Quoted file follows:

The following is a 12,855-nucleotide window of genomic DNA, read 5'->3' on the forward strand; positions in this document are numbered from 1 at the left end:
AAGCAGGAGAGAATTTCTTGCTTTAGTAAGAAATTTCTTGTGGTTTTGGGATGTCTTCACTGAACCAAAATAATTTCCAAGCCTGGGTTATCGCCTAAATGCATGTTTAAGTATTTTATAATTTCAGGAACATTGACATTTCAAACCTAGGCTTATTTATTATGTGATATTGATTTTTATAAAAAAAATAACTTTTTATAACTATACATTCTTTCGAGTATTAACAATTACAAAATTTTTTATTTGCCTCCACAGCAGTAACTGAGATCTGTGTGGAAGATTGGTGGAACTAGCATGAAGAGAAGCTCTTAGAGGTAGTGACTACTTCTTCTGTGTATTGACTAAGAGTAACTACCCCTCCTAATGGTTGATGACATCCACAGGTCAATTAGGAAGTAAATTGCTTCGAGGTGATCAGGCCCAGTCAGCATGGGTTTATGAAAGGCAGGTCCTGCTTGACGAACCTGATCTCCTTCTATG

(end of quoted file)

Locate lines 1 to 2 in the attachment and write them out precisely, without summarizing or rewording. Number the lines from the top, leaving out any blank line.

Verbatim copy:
The following is a 12,855-nucleotide window of genomic DNA, read 5'->3' on the forward strand; positions in this document are numbered from 1 at the left end:
AAGCAGGAGAGAATTTCTTGCTTTAGTAAGAAATTTCTTGTGGTTTTGGGATGTCTTCACTGAACCAAAATAATTTCCAAGCCTGGGTTATCGCCTAAATGCATGTTTAAGTATTTTATAATTTCAGGAACATTGACATTTCAAACCTAGGCTTATTTATTATGTGATATTGATTTTTATAAAAAAAATAACTTTTTATAACTATACATTCTTTCGAGTATTAACAATTACAAAATTTTTTATTTGCCTCCACAGCAGTAACTGAGATCTGTGTGGAAGATTGGTGGAACTAGCATGAAGAGAAGCTCTTAGAGGTAGTGACTACTTCTTCTGTGTATTGACTAAGAGTAACTACCCCTCCTAATGGTTGATGACATCCACAGGTCAATTAGGAAGTAAATTGCTTCGAGGTGATCAGGCCCAGTCAGCATGGGTTTATGAAAGGCAGGTCCTGCTTGACGAACCTGATCTCCTTCTATG